The DA has again slammed the South African government for keeping homophobic ambassador Jon Qwelane at his post in Uganda as the country’s parliament prepares to vote on the gay death bill.
Stevens Mokgalapa, DA Shadow Deputy Minister of International Relations and Cooperation, said that it was a “national embarrassment” that “South Africa continues to be represented in that nation by a man whose deeply homophobic and prejudiced views are a matter of public record”.
Qwelane is facing Equality Court charges due to his July 20, 2008 newspaper article in which he equated homosexuality with bestiality, praised Robert Mugabe’s “unflinching and unapologetic stance over homosexuals” and encouraged the removal of the sexual-orientation protection clause from the constitution.
“It is shameful that Mr. Qwelane serves as our nation’s ambassador to this country, particularly at a time when South African representatives should be making it clear to our counterparts in Uganda that these disgraceful legislative proposals constitute an assault on fundamental human rights,” said Mokgalapa.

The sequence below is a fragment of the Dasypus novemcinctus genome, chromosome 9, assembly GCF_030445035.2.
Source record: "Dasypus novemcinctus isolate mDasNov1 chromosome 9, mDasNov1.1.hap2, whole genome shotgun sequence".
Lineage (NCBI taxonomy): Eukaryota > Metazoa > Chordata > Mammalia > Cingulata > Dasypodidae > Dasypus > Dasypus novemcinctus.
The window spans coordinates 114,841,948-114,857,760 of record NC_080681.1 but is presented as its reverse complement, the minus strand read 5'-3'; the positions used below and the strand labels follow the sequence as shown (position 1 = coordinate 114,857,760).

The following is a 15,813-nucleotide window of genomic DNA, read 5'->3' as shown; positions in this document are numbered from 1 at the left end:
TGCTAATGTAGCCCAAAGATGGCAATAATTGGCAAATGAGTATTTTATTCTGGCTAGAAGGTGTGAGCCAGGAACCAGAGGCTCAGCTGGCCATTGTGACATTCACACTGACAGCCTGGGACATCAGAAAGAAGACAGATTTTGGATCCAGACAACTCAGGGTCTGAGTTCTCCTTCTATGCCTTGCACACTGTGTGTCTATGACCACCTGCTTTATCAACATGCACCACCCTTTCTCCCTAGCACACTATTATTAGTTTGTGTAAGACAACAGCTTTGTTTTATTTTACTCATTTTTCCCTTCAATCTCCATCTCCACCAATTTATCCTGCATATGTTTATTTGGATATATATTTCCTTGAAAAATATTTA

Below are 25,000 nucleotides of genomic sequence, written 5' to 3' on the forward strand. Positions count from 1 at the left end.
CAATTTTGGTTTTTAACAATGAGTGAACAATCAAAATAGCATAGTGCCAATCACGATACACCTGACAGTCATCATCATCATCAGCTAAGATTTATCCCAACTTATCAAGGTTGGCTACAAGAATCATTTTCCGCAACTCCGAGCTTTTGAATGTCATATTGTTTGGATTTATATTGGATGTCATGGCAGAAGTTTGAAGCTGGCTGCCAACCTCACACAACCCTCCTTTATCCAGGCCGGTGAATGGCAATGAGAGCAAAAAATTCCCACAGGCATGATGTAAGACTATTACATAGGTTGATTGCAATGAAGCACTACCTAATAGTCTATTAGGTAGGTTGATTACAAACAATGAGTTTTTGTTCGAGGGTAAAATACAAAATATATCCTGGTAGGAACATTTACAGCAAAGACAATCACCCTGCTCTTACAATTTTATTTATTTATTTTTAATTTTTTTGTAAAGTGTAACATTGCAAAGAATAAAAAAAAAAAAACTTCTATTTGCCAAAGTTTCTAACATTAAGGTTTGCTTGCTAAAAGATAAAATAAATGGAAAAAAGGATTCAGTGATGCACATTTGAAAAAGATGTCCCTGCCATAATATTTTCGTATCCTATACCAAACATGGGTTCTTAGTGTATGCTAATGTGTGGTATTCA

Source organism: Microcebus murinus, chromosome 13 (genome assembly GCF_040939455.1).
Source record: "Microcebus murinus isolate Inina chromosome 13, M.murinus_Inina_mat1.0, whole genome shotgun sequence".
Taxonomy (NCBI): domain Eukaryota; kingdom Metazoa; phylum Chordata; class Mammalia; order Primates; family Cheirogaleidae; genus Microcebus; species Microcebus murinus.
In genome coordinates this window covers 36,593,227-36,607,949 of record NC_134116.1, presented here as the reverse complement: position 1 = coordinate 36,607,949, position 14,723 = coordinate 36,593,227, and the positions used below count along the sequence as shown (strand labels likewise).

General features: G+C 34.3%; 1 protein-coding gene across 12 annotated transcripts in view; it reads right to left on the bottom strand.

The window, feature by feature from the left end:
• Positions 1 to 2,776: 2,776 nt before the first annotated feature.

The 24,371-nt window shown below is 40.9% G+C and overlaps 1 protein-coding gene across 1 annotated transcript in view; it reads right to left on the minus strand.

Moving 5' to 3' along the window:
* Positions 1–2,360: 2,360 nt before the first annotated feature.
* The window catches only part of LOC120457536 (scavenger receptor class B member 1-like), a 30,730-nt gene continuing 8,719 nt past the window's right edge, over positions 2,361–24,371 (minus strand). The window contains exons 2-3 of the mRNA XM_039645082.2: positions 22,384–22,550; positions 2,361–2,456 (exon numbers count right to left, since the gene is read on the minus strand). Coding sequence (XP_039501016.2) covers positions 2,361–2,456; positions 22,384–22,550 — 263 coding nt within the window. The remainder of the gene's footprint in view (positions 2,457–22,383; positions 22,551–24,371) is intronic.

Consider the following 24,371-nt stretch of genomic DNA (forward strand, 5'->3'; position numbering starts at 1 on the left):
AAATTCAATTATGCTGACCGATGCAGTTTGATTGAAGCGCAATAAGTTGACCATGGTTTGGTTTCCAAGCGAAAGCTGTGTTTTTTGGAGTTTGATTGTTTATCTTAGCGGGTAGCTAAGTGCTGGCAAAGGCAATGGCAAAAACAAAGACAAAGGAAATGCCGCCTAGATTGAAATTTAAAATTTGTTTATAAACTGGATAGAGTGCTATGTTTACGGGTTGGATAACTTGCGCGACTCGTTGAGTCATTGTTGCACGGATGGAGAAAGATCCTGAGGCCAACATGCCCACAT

He added: “Instead of standing up against injustice, and promoting our constitutional values, the appointment of Jon Qwelane to Uganda has taken us backwards. We cannot in good conscience, as a nation all too familiar with the horrors of autocratic, oppressive laws, remain silent about the situation in Uganda; much less tacitly endorse it, as is presently the case.
“President Zuma should withdraw Jon Qwelane, and replace him with a representative who will be willing to engage vigorously to protect and promote human rights, and the values of our Constitution.”
While countries such as the UK and the US have condemned Uganda’s pending Anti-Homosexuality Bill, the South African government has stayed silent on the matter.